I remember the day that being smart became central to my identity. I was 8 years old, sitting in my fourth grade classroom, and I remember the lights were low. We were doing some kind of interactive activity with the TV. If I recall correctly, the TV asked a question that was a bit advanced for fourth graders. Nobody spoke but all the heads I could see turned toward me. In my memory their faces were all full of the same sort of innocent admiration. I don’t remember if I had the answer or not. I just remember realizing “they all think I’m smart.”
It’s not that I hadn’t been told I was smart before that. Since I could talk, adults would fawn over my vocabulary. Standardized testing that threatened to send my classmates to repeat a grade was always a breeze for me, even kind of fun. I was already the star writer in that same class. But that incident was different, because I realized it was common knowledge that I was smart. I might have been the smartest kid in that class. It was a real opportunity to be special.
You see, though I had always aspired to be special, I hadn’t always aspired to be smart. The earliest aspiration I remember was to be beautiful and have a great romance with a great man that would prove what a beautiful, good girl I was. What can I say? I watched princess movies and I was (am) drawn to beauty. I wanted what they had. I wanted to know I was good and important.
When I was a little older, alongside beauty, I started to value wisdom. Again, there were always wise sages in these princess movies, and they usually had magical powers through their wisdom. I wanted secret knowledge that gave me the ability to heal and predict the future. (I was sad that I wasn’t part of an indigenous culture that had a direct line to nature’s wisdom, as my movies had taught me indigenous people have. Also felt ashamed of being from the boring styrofoam white conquering race, but that’s a whole other post.) And beautiful women have to have some kind of retirement plan.
I always had other things going on. I had creative things like choir singing and having a visual arts major in middle and high school. Runner-up for defining my identity was moral superiority, what with my precocious vegetarianism and ramrod follow-the-rules rectitude. (Interestingly, this one took the foreground once I was at Harvard.) But being smart just always ended up being my comparative advantage. It was the worthiness hustle that presented itself.
It’s true that I am pretty smart. But I worry that seeing myself as my intellect has directed my life choices too much. Taking a bunch of advanced classes and reading mindblowing books was genuinely what I most wanted to do in high school. I love being spoonfed knowledge at a rapid pace, and I also love to be tested on that knowledge. But pursuing a PhD, and especially pushing myself into more and more quantitative subjects, was unduly influenced by the need to excel at the role of smart person. (To be fair, those decisions also owed to an illusion I had that being a scientist would give me this special deep insight into the nature of things. Fwiw, I’ve gotten more of that from reading textbooks than actually being a scientist.)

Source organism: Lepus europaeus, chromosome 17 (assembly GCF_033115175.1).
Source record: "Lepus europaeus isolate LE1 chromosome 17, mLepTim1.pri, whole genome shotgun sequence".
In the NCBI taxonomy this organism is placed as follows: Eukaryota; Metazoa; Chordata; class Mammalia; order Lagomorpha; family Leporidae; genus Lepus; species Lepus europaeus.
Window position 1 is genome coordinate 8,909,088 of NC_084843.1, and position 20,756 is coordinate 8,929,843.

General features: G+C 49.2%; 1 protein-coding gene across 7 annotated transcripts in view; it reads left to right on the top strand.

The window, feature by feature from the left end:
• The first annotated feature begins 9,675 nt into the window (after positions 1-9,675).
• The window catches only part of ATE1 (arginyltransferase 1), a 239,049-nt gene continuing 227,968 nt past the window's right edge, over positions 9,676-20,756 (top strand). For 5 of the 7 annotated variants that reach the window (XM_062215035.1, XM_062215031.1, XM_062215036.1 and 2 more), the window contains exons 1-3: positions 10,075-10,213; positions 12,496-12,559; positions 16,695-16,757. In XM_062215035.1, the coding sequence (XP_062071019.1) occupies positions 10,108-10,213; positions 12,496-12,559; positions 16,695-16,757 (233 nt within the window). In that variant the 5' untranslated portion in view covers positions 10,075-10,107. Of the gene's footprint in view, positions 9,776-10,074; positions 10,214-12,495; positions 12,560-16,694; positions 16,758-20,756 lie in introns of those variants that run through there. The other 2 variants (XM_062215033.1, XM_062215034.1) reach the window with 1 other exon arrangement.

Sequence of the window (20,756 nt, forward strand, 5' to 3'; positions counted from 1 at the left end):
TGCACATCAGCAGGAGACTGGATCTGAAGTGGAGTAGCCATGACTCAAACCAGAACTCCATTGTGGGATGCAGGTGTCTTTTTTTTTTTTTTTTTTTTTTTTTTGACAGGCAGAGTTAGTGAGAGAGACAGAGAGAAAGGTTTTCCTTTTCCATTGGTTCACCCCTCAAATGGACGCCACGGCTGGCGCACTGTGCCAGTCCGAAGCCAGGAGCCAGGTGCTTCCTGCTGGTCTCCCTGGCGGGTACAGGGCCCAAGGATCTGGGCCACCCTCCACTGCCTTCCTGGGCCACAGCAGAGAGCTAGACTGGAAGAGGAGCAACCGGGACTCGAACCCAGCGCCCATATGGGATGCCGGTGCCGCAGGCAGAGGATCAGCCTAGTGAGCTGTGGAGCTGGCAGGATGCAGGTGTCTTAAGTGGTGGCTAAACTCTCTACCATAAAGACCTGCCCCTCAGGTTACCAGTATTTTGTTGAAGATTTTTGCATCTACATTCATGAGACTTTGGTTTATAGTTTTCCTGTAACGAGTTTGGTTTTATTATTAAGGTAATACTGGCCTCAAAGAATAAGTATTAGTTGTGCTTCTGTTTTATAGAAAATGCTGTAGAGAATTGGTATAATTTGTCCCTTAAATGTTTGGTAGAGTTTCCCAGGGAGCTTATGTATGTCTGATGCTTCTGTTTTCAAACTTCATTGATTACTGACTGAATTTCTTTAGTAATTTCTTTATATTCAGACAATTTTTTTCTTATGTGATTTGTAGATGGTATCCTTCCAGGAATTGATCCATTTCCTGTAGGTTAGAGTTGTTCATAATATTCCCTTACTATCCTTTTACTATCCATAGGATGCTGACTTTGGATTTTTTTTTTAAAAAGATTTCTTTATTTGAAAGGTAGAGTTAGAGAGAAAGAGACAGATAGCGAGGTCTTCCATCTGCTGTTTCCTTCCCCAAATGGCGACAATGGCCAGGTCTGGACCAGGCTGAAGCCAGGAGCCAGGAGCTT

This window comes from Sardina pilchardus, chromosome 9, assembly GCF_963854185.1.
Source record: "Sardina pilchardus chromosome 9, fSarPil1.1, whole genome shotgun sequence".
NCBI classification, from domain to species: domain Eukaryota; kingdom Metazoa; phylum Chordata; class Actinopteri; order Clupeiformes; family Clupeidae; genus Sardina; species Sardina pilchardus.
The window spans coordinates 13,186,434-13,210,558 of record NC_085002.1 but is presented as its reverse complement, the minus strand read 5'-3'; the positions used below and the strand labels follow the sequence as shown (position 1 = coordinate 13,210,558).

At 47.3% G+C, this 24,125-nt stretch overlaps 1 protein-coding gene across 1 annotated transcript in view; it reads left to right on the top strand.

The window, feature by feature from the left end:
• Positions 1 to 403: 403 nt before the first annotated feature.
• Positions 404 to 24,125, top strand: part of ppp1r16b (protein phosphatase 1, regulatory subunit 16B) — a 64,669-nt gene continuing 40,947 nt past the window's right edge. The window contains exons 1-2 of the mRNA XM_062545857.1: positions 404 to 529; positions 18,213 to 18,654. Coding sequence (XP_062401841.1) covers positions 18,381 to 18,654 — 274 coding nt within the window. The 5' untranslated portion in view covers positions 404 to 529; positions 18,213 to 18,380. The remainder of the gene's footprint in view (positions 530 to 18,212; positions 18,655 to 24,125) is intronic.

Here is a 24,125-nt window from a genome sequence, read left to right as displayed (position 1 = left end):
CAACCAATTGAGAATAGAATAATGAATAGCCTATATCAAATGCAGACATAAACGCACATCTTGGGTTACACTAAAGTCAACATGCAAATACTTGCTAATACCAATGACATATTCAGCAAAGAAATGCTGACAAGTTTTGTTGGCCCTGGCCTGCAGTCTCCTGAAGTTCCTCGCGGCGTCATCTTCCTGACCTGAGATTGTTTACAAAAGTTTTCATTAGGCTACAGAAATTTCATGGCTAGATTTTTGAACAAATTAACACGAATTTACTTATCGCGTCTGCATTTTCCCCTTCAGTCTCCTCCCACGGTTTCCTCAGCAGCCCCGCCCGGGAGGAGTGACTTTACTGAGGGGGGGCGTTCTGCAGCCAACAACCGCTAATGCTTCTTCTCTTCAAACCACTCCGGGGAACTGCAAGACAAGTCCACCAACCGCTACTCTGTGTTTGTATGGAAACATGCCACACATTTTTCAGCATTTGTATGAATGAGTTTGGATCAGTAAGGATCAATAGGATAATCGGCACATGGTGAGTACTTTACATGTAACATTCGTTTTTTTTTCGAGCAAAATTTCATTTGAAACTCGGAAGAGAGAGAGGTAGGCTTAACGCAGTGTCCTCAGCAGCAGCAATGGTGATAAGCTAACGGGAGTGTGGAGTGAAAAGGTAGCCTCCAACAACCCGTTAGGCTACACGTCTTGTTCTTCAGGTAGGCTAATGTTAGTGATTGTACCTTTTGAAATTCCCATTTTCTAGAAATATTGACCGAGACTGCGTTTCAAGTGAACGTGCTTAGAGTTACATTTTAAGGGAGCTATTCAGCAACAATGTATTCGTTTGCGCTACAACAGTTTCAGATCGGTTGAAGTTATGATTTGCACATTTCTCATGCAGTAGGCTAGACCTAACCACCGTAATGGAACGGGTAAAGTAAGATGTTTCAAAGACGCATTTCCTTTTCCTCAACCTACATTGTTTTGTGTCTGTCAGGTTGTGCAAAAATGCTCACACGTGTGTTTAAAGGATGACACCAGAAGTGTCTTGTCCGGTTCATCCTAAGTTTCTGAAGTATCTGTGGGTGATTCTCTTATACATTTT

More damaging are the everyday choices that my smart ego leads me to make, like always needing to know everything and have a well-informed and original take. Like not having the patience and self-esteem to easily endure a real intellectual challenge. Like, tragically, taking what used to be my favorite things, learning and knowledge, and turning them into just an opportunity to affirm my smart identity.
The more I’ve given to being smart the emptier it feels. I thought being smart would allow me to be secure in myself, finally sure that I wasn’t making a mistake by loving myself. I’m gradually returning to a time before my fourth grade classmates turned their adoring faces expectantly towards my superior intellect. A time before I was smart and smart was me. It’s no coincidence that I’m coming back to finish this post two days before I defend my PhD dissertation, my defense slides visible in the other window in Powerpoint. Completing this degree symbolizes many things for me (most of all a triumph over major adversity and intense psychological struggle), and among them is closing the book on the Holly that strives to be smart rather than be herself. I’m getting a PhD from Harvard. I’m getting the proof of my intelligence that I always wanted, and I know now for a fact that being smart will not give me what I really want. To feel good and important is to believe that my worthiness is innate, not conditional, and not the product of working on myself.
Being smart is rad. As a tool, it mostly lives up to the hype. But it can never define the real you. Or fill the hole in your heart.